Environmental Management Council
What is composting?
Composting occurs nearly
everywhere! Leaves drop from trees. Grass clippings are left after mowing the lawn. Plants and
animals die. These are some examples of organic materials which, over time, break
down or decompose. The rich, dark, soillike material that results is called compost.
Composting takes place when tiny
living things, called microorganisms, work to break down organic material. Microorganisms
include such things as bacteria and fungi. Animals living in the soil help
microorganisms break down organic materials. Worms and pill bugs are examples of soil animals
that help change organic wastes into compost.
As microorganisms and soil animals
turn organic materials into compost, they use it as food. The organic materials provide
nutrients for growth and activity. Eventually, these nutrients are returned to the soil,
to be used again by trees, grass, and other plants. This is nature’s way of composting
Dutchess County Environmental
AFFECTING THE COMPOSTING
All natural organic material
eventually decomposes. The length of the
composting process depends on
a number of factors:
♦ Carbon and nitrogen contents of the
♦ Amount of surface area exposed
♦ Temperatures reached during
When combining materials to make
compost, its important to understand the carbonto-nitrogen (C:N) ratio of organic wastes.
Simply, all organic materials are made up of the element carbon and may also contain
some percentage of the element nitrogen.
Composting microorganisms and soil animals digest carbon for energy and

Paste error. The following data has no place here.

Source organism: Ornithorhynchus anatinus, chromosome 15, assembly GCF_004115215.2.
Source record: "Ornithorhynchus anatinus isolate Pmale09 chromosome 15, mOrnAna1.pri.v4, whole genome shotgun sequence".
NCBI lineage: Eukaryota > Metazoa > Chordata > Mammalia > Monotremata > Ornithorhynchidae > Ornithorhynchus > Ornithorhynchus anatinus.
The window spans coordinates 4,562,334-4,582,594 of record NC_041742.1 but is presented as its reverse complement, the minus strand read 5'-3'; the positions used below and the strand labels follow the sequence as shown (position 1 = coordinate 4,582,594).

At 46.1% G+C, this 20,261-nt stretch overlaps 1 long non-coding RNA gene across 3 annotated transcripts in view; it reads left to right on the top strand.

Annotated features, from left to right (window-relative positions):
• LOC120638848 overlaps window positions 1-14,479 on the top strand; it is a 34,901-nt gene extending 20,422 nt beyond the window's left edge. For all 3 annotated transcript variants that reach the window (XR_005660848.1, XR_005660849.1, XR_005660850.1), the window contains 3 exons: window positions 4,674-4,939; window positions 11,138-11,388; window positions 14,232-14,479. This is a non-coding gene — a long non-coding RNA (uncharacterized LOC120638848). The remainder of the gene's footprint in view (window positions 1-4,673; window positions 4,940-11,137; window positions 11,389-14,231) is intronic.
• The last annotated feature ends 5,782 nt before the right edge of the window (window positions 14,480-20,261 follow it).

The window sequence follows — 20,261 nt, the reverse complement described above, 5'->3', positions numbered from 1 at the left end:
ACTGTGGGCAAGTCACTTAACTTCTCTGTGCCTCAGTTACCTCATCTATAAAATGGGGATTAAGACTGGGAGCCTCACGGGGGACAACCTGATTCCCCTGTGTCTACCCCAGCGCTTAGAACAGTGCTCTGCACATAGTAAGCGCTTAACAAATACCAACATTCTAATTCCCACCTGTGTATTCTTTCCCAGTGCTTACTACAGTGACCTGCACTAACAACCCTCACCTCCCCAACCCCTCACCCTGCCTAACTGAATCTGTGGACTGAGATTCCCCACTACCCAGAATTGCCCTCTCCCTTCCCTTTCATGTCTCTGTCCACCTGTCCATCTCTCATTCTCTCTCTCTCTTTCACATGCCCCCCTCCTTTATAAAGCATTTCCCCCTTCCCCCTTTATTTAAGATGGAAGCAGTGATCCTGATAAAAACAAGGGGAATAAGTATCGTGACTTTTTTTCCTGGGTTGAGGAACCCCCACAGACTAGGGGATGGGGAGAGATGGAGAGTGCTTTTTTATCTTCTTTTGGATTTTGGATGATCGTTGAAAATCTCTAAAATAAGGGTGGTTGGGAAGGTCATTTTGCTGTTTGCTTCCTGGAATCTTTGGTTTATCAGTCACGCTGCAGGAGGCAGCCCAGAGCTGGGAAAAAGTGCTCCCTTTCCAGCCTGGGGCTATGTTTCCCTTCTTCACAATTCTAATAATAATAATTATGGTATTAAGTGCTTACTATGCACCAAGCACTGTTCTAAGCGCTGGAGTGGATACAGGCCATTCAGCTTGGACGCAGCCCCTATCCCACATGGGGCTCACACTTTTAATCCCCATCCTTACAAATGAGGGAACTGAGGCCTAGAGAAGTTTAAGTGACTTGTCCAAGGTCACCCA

ingest nitrogen for
reproduction. Given a proper balance of carbon to nitrogen, microorganisms can decompose compost piles
quickly. The ideal C:N ratio for composting is 30 parts carbon to one part
nitrogen (30:1). Table 1 lists carbon-tonitrogen ratios for materials commonly included in
Most materials available for composting do not fit this ideal 30:1
ratio, so different materials
must be blended to create a fast decomposing pile. In general, coarse, dried-out material contains very little
nitrogen. For example, oak leaves and wood chips are high in carbon and decompose
slowly. Grass clippings have a low C:N ratio and decompose quickly. The presence
of nitrogen in compost piles ensures that temperatures will be high enough for the
process to work efficiently and that decomposer organisms have a nutrient
source for reproduction.
SIMPLER TERMS, ORGANIC WASTES WITH HIGH C:N RATIOS ARE
WASTES WITH LOW C:N RATIOS ARE “GREENS.”
Although proper blending of
“Browns” to “Greens” is necessary, it can be difficult to blend materials to achieve this ratio
exactly. For example, the C:N ratio data included in Table 1 were calculated on a dry-weight
basis. An estimation of the dry weight and the C:N ratio requires knowledge of the
moisture content of the materials being used. Home composters seldom have the equipment,
or the inclination, to measure moisture contents. Also, the C:N ratios in Table 1